A Normal Sunday at Mornington
Joan Robertson reflects on a 'normal' Sunday at Mornington
November 12th. An ordinary Sunday. We are in pre-Advent time, so there is no big liturgical buzz. We’re green. Waiting for the waiting season.
So what happens on an ordinary Sunday at Mornington??
Our minister, Stuart Grant leads worship.
Kia ora tatou. Kia ora
As usual, the candle splutters and flickers but eventually bursts
“We light this candle to remind us of the light of God’s love,
And the warmth of God’s welcome to everyone,
And so, together we say”
Welcome to our place,
Welcome to worship,
Welcome in the name of God.”
Now for the friendly bit, the people part, and other notices:
Today we are delighted to welcome back our choir leader and organist Colin Gibson and his wife Jeanette from their travels in the U.K., Europe and U.S. Other returning travelers are also welcomed back, and good wishes extended to some about to journey abroad. And we welcome visiting members of the extended Tregurtha family.
We sing. We sing from With one voice (1982), hymn no. 13, “Let all the world in every corner sing”. Wonderful joyous words by George Herbert – ooh, he lived a short life, 1593-1633, I note. “I love this hymn”, I whisper to my neighbour, who replies that she loved it when she sang it in a Baptist Church she used to attend. I remember it from my childhood in an Anglican church.
“The church with psalms must shout,
no door can keep them out…”
The words are swept along by the music of Basil Harwood (he lived till he was 90!)
And now we farewell the Tregurthas who will soon be departing for Richmond, Nelson. An appreciation and gift was presented to Judy and Paul by our minister Stuart Grant. He spoke of their involvement with our church over the last 17 years, during which time Paul was accepted and studied for ministry, served in the parish of Tokomairiro, and then as hospital chaplain in Dunedin. Paul sang in the choir, led occasional worship services, and Judy served on the Leaders’ meeting committee. They will surely be missed.
And now it is time for the choir to sing. But first the newly returned choir master introduces the work. In the final year of his life Mozart wrote The magic flute. John Wesley had recommended that tunes used in church worship should be borrowed from popular music of the day. The tune of a duet from this popular opera of Mozart’s was adapted and used as a setting for the hymn “Behold, the servant of the Lord” in an early Methodist hymnbook. Colin played first the Mozart original before the choir joined in singing the arranged tune. A gentle and meditative piece.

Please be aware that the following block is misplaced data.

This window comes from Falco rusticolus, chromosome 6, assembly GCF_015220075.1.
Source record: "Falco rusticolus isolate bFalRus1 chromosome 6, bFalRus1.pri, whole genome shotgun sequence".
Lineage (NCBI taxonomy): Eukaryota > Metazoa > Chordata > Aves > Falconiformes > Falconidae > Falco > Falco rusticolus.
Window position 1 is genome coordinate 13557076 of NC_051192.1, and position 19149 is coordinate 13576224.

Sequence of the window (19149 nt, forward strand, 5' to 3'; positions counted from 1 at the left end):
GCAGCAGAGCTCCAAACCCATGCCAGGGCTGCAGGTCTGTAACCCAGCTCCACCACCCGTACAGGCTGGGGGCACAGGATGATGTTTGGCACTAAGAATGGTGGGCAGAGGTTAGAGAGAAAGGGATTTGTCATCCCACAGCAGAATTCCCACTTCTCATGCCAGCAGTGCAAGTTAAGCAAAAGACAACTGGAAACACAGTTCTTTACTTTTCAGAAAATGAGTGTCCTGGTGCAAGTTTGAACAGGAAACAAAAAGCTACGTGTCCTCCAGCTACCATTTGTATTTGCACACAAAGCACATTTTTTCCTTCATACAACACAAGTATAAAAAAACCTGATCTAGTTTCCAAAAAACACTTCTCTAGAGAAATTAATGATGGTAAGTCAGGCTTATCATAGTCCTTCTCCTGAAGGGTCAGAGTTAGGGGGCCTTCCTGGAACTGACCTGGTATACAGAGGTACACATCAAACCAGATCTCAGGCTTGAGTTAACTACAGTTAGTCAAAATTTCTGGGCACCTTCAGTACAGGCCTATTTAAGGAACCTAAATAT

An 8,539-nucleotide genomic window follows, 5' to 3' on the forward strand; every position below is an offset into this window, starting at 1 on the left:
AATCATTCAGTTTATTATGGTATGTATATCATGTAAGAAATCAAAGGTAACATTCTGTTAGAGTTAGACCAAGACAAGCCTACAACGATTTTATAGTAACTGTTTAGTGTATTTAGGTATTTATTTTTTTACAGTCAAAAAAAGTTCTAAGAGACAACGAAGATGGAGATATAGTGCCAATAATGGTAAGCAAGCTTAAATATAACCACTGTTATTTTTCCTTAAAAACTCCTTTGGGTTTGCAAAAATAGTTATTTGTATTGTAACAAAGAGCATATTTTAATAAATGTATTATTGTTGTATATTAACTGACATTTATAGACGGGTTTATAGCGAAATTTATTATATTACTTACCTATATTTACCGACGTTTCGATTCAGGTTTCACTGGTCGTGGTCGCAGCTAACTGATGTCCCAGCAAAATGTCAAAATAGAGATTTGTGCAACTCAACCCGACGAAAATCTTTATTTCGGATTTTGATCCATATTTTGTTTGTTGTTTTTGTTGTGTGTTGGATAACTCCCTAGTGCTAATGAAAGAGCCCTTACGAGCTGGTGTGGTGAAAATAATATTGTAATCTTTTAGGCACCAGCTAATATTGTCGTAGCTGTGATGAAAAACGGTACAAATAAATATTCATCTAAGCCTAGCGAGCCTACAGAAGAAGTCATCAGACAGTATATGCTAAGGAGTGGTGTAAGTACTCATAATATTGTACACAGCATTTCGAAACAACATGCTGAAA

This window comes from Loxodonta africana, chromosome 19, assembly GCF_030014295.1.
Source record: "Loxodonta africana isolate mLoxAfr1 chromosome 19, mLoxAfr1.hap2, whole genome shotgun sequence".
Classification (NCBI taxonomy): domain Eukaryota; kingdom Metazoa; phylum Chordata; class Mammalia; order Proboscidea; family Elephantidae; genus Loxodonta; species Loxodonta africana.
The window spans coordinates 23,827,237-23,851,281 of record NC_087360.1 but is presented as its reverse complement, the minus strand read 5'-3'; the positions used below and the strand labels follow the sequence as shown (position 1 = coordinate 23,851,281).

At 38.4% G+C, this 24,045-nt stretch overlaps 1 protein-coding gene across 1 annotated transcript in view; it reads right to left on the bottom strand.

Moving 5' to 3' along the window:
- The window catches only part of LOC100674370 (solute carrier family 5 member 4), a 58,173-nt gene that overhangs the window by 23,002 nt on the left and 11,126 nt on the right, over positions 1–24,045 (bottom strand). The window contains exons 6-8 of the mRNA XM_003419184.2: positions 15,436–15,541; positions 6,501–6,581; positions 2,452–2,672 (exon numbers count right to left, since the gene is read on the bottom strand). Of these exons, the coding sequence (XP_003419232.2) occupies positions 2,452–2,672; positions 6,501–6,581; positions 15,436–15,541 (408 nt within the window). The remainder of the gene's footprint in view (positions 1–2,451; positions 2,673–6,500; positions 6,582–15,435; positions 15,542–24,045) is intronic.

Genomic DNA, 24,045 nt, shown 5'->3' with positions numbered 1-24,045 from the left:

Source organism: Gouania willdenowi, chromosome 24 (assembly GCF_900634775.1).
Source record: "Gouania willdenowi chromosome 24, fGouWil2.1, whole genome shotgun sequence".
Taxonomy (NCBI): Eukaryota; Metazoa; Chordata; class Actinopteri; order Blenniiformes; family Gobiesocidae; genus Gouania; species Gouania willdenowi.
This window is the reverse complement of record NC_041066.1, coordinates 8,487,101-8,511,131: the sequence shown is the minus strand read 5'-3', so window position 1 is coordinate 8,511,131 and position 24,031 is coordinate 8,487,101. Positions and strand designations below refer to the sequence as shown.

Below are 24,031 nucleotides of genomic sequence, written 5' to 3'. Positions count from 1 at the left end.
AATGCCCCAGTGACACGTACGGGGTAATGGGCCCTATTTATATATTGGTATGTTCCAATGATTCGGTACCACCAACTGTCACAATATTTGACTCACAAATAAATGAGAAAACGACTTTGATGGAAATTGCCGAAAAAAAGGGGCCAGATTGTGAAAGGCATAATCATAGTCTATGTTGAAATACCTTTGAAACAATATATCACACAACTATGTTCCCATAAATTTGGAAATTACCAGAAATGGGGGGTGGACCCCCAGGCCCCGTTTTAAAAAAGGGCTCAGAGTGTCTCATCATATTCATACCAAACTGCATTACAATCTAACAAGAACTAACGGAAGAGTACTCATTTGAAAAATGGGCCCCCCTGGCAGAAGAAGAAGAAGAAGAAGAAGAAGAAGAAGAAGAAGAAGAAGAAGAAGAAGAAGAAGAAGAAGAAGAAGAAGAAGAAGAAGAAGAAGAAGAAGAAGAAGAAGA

Children’s time has been delayed today, and only three or four children gather at the front to hear a story about love -- a story about a baby lion who queries the accepted customs of his pride. Well! If only it could work like this! Can it work even for humans??
The hymn, “Sing a happy Alleluia!” from Alleluia Aotearoa, no. 118, follows. The words are by Shirley Murray, the tune by Colin Gibson.
“Sing a happy Alleluia!
Sing it out with heart and style,
we’re the echo of God’s laughter,
we’re the image of God’s smile…”
We sang it out with heart and style!
The scripture readings are from Micah 4: 3-4a: a vision of peace, and 1 Corinthians, 12: 4-12, and 27: the church family, diverse, yet one.
In his sermon, Stuart speaks from his experience of the Methodist Conference, recently held in Rotorua, emphasizing the President’s address to the conference. John Salmon is in his second year of presidency, and is concerned that the church should be relevant to the world, must recognise diversity of cultures, and must also face up to current world issues such as climate change.
We make our offering to the work of the church:
“May we see our giving not as a dull duty
But as an act of gratitude and praise”
Then the Sunday School children rush back into church, eager to show what they’ve been doing in Sunday School, and we sing the final hymn:
“We are many, we are one,
and the work of Christ is done
when we learn to live in true community,
as the stars that fill the night,
as a flock of birds in flight,
as the cluster of the grapes upon the vine…”
(Faith forever singing, no. 67, words and music by Colin Gibson)
We say the Benediction together, and chat and exchange greetings with one
another while going out to morning tea in the church lounge, where cakes and
sandwiches are being served as a farewell to the Tregurthas, and we talk some
A normal Sunday at Mornington?? Well, no Sunday is normal! People come and people go. We go on journeys and return. Some leave to live elsewhere, and newcomers arrive. We grow older, children grow up, babies are born. We try to be welcoming to everyone, to care for each other in sorrows and celebrations. We try to love as Jesus did. We rejoice in our Church family.
I quote from Colin’s hymn once again:
“All division is made whole
when we honour every soul,
find the life of God in every you and me,
as the fingers of a hand,
as the grains that form the sand,
as the cluster of the grapes upon the vine …”